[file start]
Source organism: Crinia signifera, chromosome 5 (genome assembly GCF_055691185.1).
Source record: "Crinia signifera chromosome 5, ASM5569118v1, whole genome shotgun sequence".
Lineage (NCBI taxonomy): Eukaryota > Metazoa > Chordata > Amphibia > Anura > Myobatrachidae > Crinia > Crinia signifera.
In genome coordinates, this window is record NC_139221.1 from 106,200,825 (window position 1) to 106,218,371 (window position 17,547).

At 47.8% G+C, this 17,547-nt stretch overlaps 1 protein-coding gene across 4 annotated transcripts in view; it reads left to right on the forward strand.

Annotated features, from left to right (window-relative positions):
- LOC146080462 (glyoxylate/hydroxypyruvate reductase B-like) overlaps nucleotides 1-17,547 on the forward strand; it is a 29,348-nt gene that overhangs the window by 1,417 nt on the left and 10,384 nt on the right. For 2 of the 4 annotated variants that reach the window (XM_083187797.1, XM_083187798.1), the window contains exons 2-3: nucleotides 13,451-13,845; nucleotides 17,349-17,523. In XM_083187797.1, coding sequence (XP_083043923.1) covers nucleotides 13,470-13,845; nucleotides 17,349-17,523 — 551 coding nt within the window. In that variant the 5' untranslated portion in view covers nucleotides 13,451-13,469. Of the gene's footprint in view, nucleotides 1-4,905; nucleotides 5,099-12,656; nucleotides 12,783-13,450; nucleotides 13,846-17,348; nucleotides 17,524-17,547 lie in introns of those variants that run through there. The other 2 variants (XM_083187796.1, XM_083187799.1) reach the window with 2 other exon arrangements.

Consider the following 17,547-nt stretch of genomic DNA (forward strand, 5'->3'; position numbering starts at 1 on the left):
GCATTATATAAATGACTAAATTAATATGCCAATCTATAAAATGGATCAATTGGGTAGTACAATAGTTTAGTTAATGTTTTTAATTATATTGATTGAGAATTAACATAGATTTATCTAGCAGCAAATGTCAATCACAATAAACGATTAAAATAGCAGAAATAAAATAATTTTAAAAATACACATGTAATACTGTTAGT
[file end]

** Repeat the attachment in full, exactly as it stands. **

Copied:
Source organism: Crinia signifera, chromosome 5 (genome assembly GCF_055691185.1).
Source record: "Crinia signifera chromosome 5, ASM5569118v1, whole genome shotgun sequence".
Lineage (NCBI taxonomy): Eukaryota > Metazoa > Chordata > Amphibia > Anura > Myobatrachidae > Crinia > Crinia signifera.
In genome coordinates, this window is record NC_139221.1 from 106,200,825 (window position 1) to 106,218,371 (window position 17,547).

At 47.8% G+C, this 17,547-nt stretch overlaps 1 protein-coding gene across 4 annotated transcripts in view; it reads left to right on the forward strand.

Annotated features, from left to right (window-relative positions):
- LOC146080462 (glyoxylate/hydroxypyruvate reductase B-like) overlaps nucleotides 1-17,547 on the forward strand; it is a 29,348-nt gene that overhangs the window by 1,417 nt on the left and 10,384 nt on the right. For 2 of the 4 annotated variants that reach the window (XM_083187797.1, XM_083187798.1), the window contains exons 2-3: nucleotides 13,451-13,845; nucleotides 17,349-17,523. In XM_083187797.1, coding sequence (XP_083043923.1) covers nucleotides 13,470-13,845; nucleotides 17,349-17,523 — 551 coding nt within the window. In that variant the 5' untranslated portion in view covers nucleotides 13,451-13,469. Of the gene's footprint in view, nucleotides 1-4,905; nucleotides 5,099-12,656; nucleotides 12,783-13,450; nucleotides 13,846-17,348; nucleotides 17,524-17,547 lie in introns of those variants that run through there. The other 2 variants (XM_083187796.1, XM_083187799.1) reach the window with 2 other exon arrangements.

Consider the following 17,547-nt stretch of genomic DNA (forward strand, 5'->3'; position numbering starts at 1 on the left):
GCATTATATAAATGACTAAATTAATATGCCAATCTATAAAATGGATCAATTGGGTAGTACAATAGTTTAGTTAATGTTTTTAATTATATTGATTGAGAATTAACATAGATTTATCTAGCAGCAAATGTCAATCACAATAAACGATTAAAATAGCAGAAATAAAATAATTTTAAAAATACACATGTAATACTGTTAGT